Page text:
Or use a few seemingly hesitant phrases like "I may be being a bit neurotic but ....."
Or "Oh silly me I may be wrong but....."
Or "a friend of mine had just these symptoms and he turned out to have a brain tumour."
From the doctor's point of view how much better it would be to give the patient an x-ray request form and tell the patient to cancel the appointment and tear up the form in a week's time if the problem has disappeared.
As a patient you do need to be clear-headed and rational.
As a first gambit if you disagree with the doctor's approach it may be sensible to accept the doctor's suggestion e.g. for a simple remedy. But if this does not work in a reasonable period of time be prepared to go back to the doctor and say so and press for something else.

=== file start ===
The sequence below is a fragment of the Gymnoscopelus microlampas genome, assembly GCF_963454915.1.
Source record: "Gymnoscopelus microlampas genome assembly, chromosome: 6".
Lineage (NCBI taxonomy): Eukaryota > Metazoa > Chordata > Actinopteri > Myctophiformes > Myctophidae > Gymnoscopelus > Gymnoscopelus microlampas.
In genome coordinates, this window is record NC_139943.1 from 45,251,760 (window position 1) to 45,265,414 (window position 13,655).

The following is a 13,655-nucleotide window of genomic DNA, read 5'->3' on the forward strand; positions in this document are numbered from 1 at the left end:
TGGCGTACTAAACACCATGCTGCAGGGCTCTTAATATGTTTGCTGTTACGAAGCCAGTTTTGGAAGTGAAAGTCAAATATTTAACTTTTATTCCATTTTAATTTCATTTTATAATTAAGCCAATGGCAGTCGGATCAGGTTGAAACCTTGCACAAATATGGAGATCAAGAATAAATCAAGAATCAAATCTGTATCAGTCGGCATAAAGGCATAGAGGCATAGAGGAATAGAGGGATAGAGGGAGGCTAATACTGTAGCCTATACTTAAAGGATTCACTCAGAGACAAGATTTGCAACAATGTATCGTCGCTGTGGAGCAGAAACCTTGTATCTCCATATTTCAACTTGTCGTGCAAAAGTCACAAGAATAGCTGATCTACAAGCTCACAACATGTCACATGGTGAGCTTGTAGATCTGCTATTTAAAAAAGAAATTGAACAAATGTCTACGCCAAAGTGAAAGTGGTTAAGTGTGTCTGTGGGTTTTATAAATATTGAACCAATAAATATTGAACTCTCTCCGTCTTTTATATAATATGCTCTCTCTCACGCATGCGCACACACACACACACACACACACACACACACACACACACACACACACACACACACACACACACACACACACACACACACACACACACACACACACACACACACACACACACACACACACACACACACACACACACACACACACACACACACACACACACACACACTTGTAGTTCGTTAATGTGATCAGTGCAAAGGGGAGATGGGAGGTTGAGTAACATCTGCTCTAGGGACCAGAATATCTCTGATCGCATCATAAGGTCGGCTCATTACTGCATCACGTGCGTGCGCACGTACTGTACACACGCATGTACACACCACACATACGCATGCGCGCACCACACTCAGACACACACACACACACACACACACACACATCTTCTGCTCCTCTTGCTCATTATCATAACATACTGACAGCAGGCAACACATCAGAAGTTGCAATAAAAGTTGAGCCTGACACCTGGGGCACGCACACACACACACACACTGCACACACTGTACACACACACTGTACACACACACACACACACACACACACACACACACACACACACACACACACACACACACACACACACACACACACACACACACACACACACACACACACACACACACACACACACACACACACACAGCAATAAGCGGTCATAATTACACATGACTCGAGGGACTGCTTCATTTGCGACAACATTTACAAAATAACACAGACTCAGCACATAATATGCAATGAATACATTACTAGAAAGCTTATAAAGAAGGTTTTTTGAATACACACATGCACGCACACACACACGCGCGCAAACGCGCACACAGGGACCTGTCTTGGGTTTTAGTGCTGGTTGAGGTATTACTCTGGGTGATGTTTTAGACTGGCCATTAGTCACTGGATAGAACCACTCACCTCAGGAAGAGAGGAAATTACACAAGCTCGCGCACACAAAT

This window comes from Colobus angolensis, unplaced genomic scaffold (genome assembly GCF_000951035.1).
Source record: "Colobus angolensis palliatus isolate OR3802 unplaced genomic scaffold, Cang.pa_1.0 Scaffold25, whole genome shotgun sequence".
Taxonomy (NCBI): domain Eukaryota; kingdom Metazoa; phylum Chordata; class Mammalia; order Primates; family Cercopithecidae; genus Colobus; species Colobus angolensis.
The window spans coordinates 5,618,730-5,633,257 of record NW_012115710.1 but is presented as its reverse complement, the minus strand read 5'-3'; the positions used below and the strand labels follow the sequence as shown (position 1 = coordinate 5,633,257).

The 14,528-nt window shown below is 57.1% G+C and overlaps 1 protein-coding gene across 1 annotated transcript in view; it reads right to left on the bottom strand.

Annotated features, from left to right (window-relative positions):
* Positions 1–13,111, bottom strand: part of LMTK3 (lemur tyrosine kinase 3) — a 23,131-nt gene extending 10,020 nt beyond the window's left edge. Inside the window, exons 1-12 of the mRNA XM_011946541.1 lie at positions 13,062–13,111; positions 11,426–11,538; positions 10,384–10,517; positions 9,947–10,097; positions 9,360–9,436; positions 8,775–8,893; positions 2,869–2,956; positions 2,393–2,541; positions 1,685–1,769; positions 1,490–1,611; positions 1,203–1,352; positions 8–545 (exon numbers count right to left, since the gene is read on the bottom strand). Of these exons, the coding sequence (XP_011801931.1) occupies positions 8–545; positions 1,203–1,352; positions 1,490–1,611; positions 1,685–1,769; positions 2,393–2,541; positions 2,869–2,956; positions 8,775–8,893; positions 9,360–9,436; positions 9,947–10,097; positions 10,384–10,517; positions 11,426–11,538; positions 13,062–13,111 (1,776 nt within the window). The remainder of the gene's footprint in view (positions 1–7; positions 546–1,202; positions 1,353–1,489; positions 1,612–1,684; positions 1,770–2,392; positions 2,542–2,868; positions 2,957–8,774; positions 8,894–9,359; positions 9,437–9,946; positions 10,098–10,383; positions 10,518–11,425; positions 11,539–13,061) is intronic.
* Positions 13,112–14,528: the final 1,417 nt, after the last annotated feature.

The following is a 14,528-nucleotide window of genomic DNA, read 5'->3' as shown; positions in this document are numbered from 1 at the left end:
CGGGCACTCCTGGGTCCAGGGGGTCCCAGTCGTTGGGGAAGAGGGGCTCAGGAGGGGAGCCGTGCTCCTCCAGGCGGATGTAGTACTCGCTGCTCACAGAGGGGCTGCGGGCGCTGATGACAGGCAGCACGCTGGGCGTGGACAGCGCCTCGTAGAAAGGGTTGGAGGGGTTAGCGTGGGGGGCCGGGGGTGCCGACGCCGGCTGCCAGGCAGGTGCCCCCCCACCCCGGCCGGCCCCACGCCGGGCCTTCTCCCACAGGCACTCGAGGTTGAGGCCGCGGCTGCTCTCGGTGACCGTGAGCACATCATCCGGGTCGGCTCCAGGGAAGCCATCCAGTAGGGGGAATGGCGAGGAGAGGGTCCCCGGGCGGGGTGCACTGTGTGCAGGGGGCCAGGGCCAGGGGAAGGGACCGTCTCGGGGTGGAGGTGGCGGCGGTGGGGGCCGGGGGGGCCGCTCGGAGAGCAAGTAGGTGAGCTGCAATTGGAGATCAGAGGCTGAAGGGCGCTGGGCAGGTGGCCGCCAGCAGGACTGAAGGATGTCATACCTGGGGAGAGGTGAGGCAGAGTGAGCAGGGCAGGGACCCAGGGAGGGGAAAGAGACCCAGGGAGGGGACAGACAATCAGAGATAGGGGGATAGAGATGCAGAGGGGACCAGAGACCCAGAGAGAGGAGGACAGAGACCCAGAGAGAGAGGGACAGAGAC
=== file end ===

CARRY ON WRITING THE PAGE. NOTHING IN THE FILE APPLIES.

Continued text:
This hesitancy apart what other issues may complicate the consultation from a patient's perspective?
Some people are too shy or embarrassed to discuss personal matters with a doctor. Remember however that doctors have seen it all before. They are only interested in you professionally and will not be spreading tales about you. Try talking things through first with a sympathetic nurse. It may be easier to find the right phrases together.
Some people have difficulty in finding the right words to express themselves. Try looking up a problem on the internet and find out how to go about describing it.
A minority of patients just don't speak English and this is difficult both for the patient and the doctor. Interpreters are better than no translation but communication through a third party is not ideal! (see topic later on using an interpreter).

Problems which hamper the patient

1. Too shy
2. Too embarrassed/ashamed
3. Not thought through/no list
4. Too inarticulate
5. Does not speak English
6. Patient is deaf or partially sighted/blind

Counter measures:
Remember consultation is private/confidential
Remember doctor has seen or heard it all before from other patients
Remember doctor is interested in you only as a patient and in a professional way
Do not forget to make a list and get your terminology right